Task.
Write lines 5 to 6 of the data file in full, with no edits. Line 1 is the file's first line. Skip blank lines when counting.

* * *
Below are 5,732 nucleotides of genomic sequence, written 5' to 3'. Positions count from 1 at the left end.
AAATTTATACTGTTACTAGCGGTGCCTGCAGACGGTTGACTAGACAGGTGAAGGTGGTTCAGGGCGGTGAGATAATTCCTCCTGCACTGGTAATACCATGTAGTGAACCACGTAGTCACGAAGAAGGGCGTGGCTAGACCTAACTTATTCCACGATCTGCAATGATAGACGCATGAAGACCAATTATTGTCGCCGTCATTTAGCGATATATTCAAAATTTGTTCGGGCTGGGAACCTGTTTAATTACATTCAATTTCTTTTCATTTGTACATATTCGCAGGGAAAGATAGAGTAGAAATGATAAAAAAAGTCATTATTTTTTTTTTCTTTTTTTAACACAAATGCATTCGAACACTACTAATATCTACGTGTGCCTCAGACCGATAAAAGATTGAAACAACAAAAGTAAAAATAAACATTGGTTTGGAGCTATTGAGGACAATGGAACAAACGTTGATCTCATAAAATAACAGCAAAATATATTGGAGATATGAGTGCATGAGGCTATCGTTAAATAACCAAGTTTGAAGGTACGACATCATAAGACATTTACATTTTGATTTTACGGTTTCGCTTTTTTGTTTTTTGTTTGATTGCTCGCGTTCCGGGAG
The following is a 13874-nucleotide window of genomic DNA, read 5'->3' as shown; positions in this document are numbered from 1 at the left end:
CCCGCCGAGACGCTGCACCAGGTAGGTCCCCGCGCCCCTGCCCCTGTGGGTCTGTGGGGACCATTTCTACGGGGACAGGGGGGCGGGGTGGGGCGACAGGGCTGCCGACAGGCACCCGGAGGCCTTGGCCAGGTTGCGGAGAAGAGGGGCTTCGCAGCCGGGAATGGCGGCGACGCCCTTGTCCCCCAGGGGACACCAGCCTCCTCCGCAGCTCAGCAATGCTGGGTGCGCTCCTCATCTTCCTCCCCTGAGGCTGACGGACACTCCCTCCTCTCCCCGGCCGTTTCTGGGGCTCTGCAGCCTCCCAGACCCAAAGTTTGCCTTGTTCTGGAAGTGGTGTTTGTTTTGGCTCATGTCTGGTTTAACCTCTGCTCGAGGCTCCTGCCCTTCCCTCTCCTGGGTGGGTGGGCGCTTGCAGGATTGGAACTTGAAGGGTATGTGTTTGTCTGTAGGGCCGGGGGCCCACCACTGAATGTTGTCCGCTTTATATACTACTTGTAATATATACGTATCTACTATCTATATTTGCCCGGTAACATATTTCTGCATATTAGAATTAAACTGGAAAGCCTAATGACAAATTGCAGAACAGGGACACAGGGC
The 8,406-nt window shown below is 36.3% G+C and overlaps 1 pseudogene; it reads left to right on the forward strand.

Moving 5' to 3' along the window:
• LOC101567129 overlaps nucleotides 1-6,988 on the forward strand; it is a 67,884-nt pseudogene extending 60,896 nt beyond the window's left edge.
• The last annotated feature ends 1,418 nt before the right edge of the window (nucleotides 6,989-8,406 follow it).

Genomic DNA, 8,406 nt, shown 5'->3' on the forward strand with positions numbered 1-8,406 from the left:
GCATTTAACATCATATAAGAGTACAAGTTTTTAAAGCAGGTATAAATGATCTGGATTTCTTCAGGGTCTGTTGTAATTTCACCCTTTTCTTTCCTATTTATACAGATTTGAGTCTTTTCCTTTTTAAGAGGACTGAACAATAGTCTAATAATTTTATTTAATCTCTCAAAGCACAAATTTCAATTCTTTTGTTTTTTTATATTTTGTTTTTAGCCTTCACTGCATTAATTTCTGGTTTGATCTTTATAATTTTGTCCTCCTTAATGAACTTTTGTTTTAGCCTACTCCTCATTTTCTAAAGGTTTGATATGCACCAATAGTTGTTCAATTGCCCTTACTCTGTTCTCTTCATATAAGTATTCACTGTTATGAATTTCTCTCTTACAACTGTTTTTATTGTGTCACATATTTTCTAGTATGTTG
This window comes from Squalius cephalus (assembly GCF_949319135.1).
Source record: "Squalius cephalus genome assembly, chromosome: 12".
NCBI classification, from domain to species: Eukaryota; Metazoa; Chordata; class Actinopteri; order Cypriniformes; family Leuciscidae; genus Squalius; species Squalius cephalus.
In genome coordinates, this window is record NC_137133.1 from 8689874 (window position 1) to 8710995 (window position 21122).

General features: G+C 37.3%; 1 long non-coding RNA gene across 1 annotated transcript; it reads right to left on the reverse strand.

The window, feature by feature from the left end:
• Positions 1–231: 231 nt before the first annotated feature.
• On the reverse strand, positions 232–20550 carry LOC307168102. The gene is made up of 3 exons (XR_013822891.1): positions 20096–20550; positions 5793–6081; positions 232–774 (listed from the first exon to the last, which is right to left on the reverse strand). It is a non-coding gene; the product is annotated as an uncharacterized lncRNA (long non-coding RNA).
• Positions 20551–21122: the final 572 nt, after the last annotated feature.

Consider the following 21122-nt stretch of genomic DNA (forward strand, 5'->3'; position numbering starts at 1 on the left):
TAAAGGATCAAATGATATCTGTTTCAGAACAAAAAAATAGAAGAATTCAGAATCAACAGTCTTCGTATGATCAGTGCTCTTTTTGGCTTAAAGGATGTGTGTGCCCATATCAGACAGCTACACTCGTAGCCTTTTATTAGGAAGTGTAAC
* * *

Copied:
The 8,406-nt window shown below is 36.3% G+C and overlaps 1 pseudogene; it reads left to right on the forward strand.

Moving 5' to 3' along the window: